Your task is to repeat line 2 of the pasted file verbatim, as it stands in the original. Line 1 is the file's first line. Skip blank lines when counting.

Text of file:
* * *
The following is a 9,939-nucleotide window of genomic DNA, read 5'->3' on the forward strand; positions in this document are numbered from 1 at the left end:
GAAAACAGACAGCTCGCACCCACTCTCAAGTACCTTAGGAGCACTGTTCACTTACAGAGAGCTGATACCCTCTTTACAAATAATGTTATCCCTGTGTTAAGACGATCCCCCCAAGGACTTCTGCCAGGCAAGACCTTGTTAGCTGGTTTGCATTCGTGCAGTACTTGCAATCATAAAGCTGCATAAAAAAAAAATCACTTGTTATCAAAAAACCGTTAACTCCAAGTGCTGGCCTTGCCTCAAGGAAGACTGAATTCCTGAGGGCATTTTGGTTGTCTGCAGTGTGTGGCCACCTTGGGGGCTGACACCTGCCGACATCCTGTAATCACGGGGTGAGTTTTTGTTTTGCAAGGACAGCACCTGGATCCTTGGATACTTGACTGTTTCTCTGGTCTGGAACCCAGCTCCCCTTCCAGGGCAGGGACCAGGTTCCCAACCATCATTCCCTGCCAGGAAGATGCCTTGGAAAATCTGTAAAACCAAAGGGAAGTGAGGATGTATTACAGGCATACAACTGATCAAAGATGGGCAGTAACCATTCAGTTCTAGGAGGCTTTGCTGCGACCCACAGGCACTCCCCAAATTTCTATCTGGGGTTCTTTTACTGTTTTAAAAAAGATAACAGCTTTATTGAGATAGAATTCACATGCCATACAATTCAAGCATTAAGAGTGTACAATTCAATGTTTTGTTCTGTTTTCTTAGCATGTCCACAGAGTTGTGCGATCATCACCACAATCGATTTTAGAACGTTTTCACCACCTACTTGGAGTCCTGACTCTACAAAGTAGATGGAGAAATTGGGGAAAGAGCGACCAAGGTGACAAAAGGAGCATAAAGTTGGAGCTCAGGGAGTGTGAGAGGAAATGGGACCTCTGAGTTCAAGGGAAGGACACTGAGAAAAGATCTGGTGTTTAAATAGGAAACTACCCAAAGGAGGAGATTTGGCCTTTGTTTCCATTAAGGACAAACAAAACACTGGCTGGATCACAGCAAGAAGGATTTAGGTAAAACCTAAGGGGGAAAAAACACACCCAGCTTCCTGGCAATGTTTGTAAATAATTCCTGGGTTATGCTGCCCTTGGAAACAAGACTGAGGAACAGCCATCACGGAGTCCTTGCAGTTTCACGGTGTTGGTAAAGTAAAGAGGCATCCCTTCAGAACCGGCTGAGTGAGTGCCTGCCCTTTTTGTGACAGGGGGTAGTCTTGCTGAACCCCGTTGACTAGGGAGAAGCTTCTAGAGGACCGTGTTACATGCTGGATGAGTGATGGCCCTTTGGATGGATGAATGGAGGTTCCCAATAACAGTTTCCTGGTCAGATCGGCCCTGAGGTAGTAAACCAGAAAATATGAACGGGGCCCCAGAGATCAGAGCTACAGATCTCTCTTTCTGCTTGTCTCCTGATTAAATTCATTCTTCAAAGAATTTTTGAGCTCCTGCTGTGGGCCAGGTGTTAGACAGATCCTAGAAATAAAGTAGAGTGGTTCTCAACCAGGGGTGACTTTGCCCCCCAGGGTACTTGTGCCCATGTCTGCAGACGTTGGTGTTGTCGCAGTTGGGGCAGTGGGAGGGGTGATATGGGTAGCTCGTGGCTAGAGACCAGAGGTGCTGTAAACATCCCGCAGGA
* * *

GAAAACAGACAGCTCGCACCCACTCTCAAGTACCTTAGGAGCACTGTTCACTTACAGAGAGCTGATACCCTCTTTACAAATAATGTTATCCCTGTGTTAAGACGATCCCCCCAAGGACTTCTGCCAGGCAAGACCTTGTTAGCTGGTTTGCATTCGTGCAGTACTTGCAATCATAAAGCTGCATAAAAAAAAAATCACTTGTTATCAAAAAACCGTTAACTCCAAGTGCTGGCCTTGCCTCAAGGAAGACTGAATTCCTGAGGGCATTTTGGTTGTCTGCAGTGTGTGGCCACCTTGGGGGCTGACACCTGCCGACATCCTGTAATCACGGGGTGAGTTTTTGTTTTGCAAGGACAGCACCTGGATCCTTGGATACTTGACTGTTTCTCTGGTCTGGAACCCAGCTCCCCTTCCAGGGCAGGGACCAGGTTCCCAACCATCATTCCCTGCCAGGAAGATGCCTTGGAAAATCTGTAAAACCAAAGGGAAGTGAGGATGTATTACAGGCATACAACTGATCAAAGATGGGCAGTAACCATTCAGTTCTAGGAGGCTTTGCTGCGACCCACAGGCACTCCCCAAATTTCTATCTGGGGTTCTTTTACTGTTTTAAAAAAGATAACAGCTTTATTGAGATAGAATTCACATGCCATACAATTCAAGCATTAAGAGTGTACAATTCAATGTTTTGTTCTGTTTTCTTAGCATGTCCACAGAGTTGTGCGATCATCACCACAATCGATTTTAGAACGTTTTCACCACCTACTTGGAGTCCTGACTCTACAAAGTAGATGGAGAAATTGGGGAAAGAGCGACCAAGGTGACAAAAGGAGCATAAAGTTGGAGCTCAGGGAGTGTGAGAGGAAATGGGACCTCTGAGTTCAAGGGAAGGACACTGAGAAAAGATCTGGTGTTTAAATAGGAAACTACCCAAAGGAGGAGATTTGGCCTTTGTTTCCATTAAGGACAAACAAAACACTGGCTGGATCACAGCAAGAAGGATTTAGGTAAAACCTAAGGGGGAAAAAACACACCCAGCTTCCTGGCAATGTTTGTAAATAATTCCTGGGTTATGCTGCCCTTGGAAACAAGACTGAGGAACAGCCATCACGGAGTCCTTGCAGTTTCACGGTGTTGGTAAAGTAAAGAGGCATCCCTTCAGAACCGGCTGAGTGAGTGCCTGCCCTTTTTGTGACAGGGGGTAGTCTTGCTGAACCCCGTTGACTAGGGAGAAGCTTCTAGAGGACCGTGTTACATGCTGGATGAGTGATGGCCCTTTGGATGGATGAATGGAGGTTCCCAATAACAGTTTCCTGGTCAGATCGGCCCTGAGGTAGTAAACCAGAAAATATGAACGGGGCCCCAGAGATCAGAGCTACAGATCTCTCTTTCTGCTTGTCTCCTGATTAAATTCATTCTTCAAAGAATTTTTGAGCTCCTGCTGTGGGCCAGGTGTTAGACAGATCCTAGAAATAAAGTAGAGTGGTTCTCAACCAGGGGTGACTTTGCCCCCCAGGGTACTTGTGCCCATGTCTGCAGACGTTGGTGTTGTCGCAGTTGGGGCAGTGGGAGGGGTGATATGGGTAGCTCGTGGCTAGAGACCAGAGGTGCTGTAAACATCCCGCAGGA